Global health benefits of climate action offset costs
The price tag for cutting global emissions may seem expensive, until the human toll of deaths from air pollution and climate change are factored in, new research says.
The new study in Nature Communications reports that immediate, dramatic cuts in carbon emissions—aggressive enough to meet the Paris Climate Agreement—are economically sound if human health benefits are factored in.
"Reducing greenhouse gas emissions will also reduce deaths from air pollution in communities near the emissions reductions," says Mark Budolfson, co-lead author from the University of Vermont. "These health 'co-benefits' of climate change policy are widely believed to be important, but until now have not been fully incorporated in global economic analyses of how much the world should invest in climate action."
By adding air pollution to global climate models, Budolfson and colleagues find that economically, the optimal climate policy would be more aggressive than previously thought, and would produce immediate net benefits globally.
The health benefits alone could reach trillions of dollars in value annually, depending on air quality policies that nations adopt, to help offset climate investments.
The study helps to justify immediate investments in global emission reductions by showing they will benefit the current generation of citizens while also helping to address climate change for future generations.
"We show the climate conversation doesn't need to be about the current generation investing in the further future," says Budolfson, a Fellow of the Gund Institute for Environment from UVM's College of Arts of Sciences. "By making smart investments in climate action, we can save lives now through improved air quality and health."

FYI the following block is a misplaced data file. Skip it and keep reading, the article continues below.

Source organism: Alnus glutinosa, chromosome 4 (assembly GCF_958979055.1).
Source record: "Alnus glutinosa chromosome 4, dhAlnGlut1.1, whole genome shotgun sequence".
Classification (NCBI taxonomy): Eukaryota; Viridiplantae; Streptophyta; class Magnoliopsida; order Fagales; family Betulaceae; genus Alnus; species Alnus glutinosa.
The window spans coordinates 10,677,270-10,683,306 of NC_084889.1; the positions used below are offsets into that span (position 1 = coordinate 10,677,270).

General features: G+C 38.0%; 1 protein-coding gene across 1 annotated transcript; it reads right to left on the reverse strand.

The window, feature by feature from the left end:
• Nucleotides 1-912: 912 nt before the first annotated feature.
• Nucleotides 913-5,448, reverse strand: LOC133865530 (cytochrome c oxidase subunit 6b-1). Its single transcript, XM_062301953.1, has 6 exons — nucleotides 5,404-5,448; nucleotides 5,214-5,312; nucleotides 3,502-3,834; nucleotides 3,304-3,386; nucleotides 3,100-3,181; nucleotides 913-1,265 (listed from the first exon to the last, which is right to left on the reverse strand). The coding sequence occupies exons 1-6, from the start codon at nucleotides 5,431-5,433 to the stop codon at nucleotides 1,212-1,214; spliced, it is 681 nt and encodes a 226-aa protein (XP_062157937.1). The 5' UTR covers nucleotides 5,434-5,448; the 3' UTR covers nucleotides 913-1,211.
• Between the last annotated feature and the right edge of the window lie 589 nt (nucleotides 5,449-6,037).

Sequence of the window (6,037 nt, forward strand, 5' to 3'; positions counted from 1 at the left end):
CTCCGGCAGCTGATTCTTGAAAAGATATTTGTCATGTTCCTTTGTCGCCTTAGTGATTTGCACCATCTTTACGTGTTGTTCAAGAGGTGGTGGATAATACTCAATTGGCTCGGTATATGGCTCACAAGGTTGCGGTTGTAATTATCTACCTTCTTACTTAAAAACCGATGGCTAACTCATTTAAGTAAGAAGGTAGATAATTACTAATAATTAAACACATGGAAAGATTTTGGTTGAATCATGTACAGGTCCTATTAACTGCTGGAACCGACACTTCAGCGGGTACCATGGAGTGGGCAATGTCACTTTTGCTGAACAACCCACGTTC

The team's work builds on the RICE climate model, which was developed by Yale Economist William Nordhaus, who recently recieved the Nobel Prize in Economics.
Researchers considered the costs and benefits of air pollutant emissions, which produce aerosols. Aerosols have never been fully incorporated into this type of modeling, and are important for two reasons. Aerosol pollution worsens human health, but aerosols also act to cool the earth, counterbalancing some of the warming generated by greenhouse gases.
By factoring in these additional co-benefits and co-harms, the researchers identified a climate policy that would bring immediate net benefits globally, both in health and economic terms. The strongest potential near-term health benefits are in China and India, which face among the highest death rates from air pollution.
"Some developing regions have been understandably reluctant to invest their limited resources in reducing emissions," said Noah Scovronick, a co-lead author from Emory University. "This and other studies demonstrate that many of these same regions are likely to gain most of the health co-benefits, which may add incentive for them to adopt stronger climate policies."
The researchers find that the dramatic efforts needed to meet the Paris Agreement targets of limiting global temperature rise to 2 degrees C (or 3.6 degrees F) is economically defensible. This is because the health benefits resulting from air pollution reductions can offset the near-term costs. Prior economic studies on this issue did not support such a strict climate target.
"The climate problem has several features that make it particularly difficult to solve," said Marc Fleurbaey of Princeton University. "Here, we show that accounting for the human health dimension alleviates many of these difficulties: Health benefits begin immediately, occur near where emissions are reduced, and accrue mainly in developing regions with less historical responsibility for climate change. The finding that climate policy may not in fact entail an intergenerational trade-off could completely change the framing of the debate."